Review / Escaping from behind bars: Nick Kimberley on improvisation from Shiva Nova

ARE there intrinsic differences between what is improvised and what is notated? The ensemble Shiva Nova has consistently attempted to extend contemporary composition by bringing together performers from European and Asian traditions. Looking further afield, Shiva Nova's latest series of London concerts has embraced African music and jazz. In the Purcell Room, the final concert of the series began with two short marimba improvisations by Orphy Robinson, the London jazzman.

With a sound that unites Indonesia, Africa and Latin America, the marimba already achieves a kind of fusion. Robinson inflects it with yet another musical language, that of jazz. Using both ends of his mallets, and striking parts of the instrument not usually considered musical, Robinson built up a dense and fiercely rhythmic wall of resonating sound. He was then joined by the sitar player Dharambir Singh and the tabla player Sarwar Sabri. While tabla and marimba fed rhythms to each other, the sitar rode around and across them. Joe Harriott and John Coltrane were suggesting possibilities for Indo- jazz fusion in the 1960s, long before 'fusion' became a dirty word. What we heard here extended those possibilities, with the sitar picking a careful way between the two musics.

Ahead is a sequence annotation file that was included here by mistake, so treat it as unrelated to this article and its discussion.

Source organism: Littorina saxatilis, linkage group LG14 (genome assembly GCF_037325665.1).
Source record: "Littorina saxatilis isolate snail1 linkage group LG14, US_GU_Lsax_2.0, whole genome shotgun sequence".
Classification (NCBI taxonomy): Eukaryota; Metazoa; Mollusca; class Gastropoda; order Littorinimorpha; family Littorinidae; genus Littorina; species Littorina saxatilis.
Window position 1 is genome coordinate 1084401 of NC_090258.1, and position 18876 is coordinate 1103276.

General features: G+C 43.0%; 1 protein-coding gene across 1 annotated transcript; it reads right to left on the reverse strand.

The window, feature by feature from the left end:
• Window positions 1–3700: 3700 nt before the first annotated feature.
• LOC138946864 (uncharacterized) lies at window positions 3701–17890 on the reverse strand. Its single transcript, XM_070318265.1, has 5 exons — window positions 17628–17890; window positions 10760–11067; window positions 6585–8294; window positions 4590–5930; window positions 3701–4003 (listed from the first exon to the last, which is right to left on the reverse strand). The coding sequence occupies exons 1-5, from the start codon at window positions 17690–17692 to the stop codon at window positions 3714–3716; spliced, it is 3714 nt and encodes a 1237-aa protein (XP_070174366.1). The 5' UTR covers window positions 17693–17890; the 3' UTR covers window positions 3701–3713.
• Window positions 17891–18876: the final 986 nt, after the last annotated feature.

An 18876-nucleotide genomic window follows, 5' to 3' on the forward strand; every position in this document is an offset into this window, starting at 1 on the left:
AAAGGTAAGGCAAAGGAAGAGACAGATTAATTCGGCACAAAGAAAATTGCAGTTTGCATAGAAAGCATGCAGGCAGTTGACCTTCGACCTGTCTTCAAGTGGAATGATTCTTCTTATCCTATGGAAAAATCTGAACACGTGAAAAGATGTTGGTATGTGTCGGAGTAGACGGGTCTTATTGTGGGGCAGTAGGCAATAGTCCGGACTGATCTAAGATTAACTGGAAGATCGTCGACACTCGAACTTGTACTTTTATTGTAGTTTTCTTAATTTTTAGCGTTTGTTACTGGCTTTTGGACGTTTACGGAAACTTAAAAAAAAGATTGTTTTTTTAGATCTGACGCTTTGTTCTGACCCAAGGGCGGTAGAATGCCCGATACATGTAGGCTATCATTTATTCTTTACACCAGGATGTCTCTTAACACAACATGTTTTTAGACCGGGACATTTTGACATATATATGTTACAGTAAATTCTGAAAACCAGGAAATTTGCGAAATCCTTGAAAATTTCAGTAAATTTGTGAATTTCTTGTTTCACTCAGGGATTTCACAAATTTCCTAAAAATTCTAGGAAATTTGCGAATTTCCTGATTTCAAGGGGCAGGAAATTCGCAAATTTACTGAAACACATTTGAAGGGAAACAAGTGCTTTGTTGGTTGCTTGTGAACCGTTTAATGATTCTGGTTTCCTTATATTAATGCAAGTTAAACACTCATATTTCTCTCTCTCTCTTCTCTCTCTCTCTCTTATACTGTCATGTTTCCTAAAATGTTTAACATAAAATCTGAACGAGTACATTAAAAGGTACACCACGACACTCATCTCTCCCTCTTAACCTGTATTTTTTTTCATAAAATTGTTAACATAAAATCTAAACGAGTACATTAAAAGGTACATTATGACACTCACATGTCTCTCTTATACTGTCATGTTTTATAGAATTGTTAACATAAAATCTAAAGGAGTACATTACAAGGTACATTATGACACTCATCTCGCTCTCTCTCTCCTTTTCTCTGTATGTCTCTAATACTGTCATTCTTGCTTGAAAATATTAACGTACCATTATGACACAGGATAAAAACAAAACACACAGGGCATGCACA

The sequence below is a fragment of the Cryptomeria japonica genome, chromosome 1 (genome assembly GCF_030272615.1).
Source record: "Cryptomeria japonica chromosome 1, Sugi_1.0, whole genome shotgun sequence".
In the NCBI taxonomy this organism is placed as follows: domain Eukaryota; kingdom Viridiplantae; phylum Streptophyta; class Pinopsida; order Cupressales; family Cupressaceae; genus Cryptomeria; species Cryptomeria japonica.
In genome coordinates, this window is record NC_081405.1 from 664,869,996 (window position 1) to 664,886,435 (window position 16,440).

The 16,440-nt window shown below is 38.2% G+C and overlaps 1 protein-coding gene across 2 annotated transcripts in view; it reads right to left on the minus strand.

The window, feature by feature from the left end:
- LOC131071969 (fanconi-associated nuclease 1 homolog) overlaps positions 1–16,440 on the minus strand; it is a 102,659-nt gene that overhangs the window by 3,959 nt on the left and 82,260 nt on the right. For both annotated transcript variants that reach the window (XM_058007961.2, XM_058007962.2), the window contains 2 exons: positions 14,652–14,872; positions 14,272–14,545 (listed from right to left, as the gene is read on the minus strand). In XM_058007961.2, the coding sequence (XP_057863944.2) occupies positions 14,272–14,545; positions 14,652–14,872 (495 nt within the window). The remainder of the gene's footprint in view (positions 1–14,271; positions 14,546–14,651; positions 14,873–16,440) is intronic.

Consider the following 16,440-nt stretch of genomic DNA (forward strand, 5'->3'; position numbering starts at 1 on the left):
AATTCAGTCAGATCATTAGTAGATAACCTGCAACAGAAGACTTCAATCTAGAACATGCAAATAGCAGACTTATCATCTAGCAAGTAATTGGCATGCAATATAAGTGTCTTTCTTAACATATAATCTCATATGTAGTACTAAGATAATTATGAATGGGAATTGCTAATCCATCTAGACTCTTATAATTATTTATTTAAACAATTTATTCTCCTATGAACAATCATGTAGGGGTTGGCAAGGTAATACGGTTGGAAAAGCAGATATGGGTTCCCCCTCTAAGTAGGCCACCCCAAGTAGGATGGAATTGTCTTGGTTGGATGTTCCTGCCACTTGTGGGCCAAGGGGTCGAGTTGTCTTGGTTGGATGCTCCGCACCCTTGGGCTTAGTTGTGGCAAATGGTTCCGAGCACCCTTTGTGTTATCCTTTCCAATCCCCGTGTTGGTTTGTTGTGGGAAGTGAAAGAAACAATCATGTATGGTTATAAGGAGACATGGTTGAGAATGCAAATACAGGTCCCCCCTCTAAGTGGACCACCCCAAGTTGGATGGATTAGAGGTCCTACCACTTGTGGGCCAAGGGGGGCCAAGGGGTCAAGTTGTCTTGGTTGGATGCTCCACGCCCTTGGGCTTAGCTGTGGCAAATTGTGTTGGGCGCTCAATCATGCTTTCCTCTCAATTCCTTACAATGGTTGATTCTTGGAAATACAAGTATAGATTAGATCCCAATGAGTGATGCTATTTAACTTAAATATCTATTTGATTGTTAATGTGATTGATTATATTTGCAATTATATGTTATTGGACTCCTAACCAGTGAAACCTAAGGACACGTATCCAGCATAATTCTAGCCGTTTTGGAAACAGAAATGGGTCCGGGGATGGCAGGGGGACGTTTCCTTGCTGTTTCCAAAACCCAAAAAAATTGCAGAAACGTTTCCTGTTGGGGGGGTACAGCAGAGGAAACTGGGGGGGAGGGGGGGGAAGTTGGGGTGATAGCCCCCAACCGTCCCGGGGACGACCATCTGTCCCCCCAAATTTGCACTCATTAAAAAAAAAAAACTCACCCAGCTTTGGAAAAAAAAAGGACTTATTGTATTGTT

Intentionally or not, there was the feeling that all this was a curtain-raiser for the premiere of Priti Paintal's Polygamy, for sextet divided into two 'teams' - improvising marimba, tabla and sitar; flute and piano playing from notation; and the cello as moderator, moving between improvisation and notation. In true jazz style, Polygamy began with a rudimentary theme from which the piece could grow. As Helen Crayford pounded out the piano chords, it seemed as though Paintal's theme might be mere parody. Then the improvisers picked up the baton, the rhythm loosened, and the playing developed a suppleness that the work's opening had not promised. What was most startling was the way in which each instrument's sound-world inflected the instruments around it, so that it was possible momentarily to lose track of the source of individual sounds - a virtue, not a fault. Crayford's playing took on the joyous assertiveness of the great stride pianists, the timorous flute - ably played by Nancy Ruffer - came into its own, while the cellist Neil Heyde studiously ensured that everyone knew where the piece was going.

In a performing process such as this, composer and musicians must trust each other if the music is not to become tentative or perfunctory. Polygamy worked because that trust had been firmly established, proving that improvisation can be one of the composer's most potent weapons.